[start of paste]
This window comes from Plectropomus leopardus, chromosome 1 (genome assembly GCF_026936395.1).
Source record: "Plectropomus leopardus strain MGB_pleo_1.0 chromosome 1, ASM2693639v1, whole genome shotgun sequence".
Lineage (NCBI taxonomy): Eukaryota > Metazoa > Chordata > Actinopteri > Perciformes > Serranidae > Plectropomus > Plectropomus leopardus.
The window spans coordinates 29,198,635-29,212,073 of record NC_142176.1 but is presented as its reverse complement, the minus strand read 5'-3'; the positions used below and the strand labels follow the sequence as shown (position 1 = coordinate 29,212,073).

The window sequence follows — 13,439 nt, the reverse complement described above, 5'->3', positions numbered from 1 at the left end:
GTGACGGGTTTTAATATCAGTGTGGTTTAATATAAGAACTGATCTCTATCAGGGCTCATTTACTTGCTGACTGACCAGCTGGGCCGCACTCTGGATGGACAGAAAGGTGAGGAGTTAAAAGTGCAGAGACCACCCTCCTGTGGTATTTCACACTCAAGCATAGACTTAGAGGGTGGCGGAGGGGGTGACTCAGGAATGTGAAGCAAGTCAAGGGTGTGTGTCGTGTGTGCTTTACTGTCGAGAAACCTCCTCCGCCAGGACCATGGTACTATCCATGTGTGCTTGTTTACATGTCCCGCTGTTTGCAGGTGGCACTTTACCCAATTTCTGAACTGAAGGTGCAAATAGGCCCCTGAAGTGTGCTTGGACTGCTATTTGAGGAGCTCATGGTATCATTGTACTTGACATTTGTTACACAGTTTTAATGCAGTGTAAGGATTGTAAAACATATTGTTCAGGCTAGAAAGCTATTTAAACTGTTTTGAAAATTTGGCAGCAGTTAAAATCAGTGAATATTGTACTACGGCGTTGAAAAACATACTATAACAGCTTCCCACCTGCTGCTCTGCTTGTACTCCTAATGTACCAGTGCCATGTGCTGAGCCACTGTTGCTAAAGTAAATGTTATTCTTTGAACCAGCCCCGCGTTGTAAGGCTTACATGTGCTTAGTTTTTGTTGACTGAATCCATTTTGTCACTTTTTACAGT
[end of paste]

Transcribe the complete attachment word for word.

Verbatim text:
This window comes from Plectropomus leopardus, chromosome 1 (genome assembly GCF_026936395.1).
Source record: "Plectropomus leopardus strain MGB_pleo_1.0 chromosome 1, ASM2693639v1, whole genome shotgun sequence".
Lineage (NCBI taxonomy): Eukaryota > Metazoa > Chordata > Actinopteri > Perciformes > Serranidae > Plectropomus > Plectropomus leopardus.
The window spans coordinates 29,198,635-29,212,073 of record NC_142176.1 but is presented as its reverse complement, the minus strand read 5'-3'; the positions used below and the strand labels follow the sequence as shown (position 1 = coordinate 29,212,073).

The window sequence follows — 13,439 nt, the reverse complement described above, 5'->3', positions numbered from 1 at the left end:
GTGACGGGTTTTAATATCAGTGTGGTTTAATATAAGAACTGATCTCTATCAGGGCTCATTTACTTGCTGACTGACCAGCTGGGCCGCACTCTGGATGGACAGAAAGGTGAGGAGTTAAAAGTGCAGAGACCACCCTCCTGTGGTATTTCACACTCAAGCATAGACTTAGAGGGTGGCGGAGGGGGTGACTCAGGAATGTGAAGCAAGTCAAGGGTGTGTGTCGTGTGTGCTTTACTGTCGAGAAACCTCCTCCGCCAGGACCATGGTACTATCCATGTGTGCTTGTTTACATGTCCCGCTGTTTGCAGGTGGCACTTTACCCAATTTCTGAACTGAAGGTGCAAATAGGCCCCTGAAGTGTGCTTGGACTGCTATTTGAGGAGCTCATGGTATCATTGTACTTGACATTTGTTACACAGTTTTAATGCAGTGTAAGGATTGTAAAACATATTGTTCAGGCTAGAAAGCTATTTAAACTGTTTTGAAAATTTGGCAGCAGTTAAAATCAGTGAATATTGTACTACGGCGTTGAAAAACATACTATAACAGCTTCCCACCTGCTGCTCTGCTTGTACTCCTAATGTACCAGTGCCATGTGCTGAGCCACTGTTGCTAAAGTAAATGTTATTCTTTGAACCAGCCCCGCGTTGTAAGGCTTACATGTGCTTAGTTTTTGTTGACTGAATCCATTTTGTCACTTTTTACAGT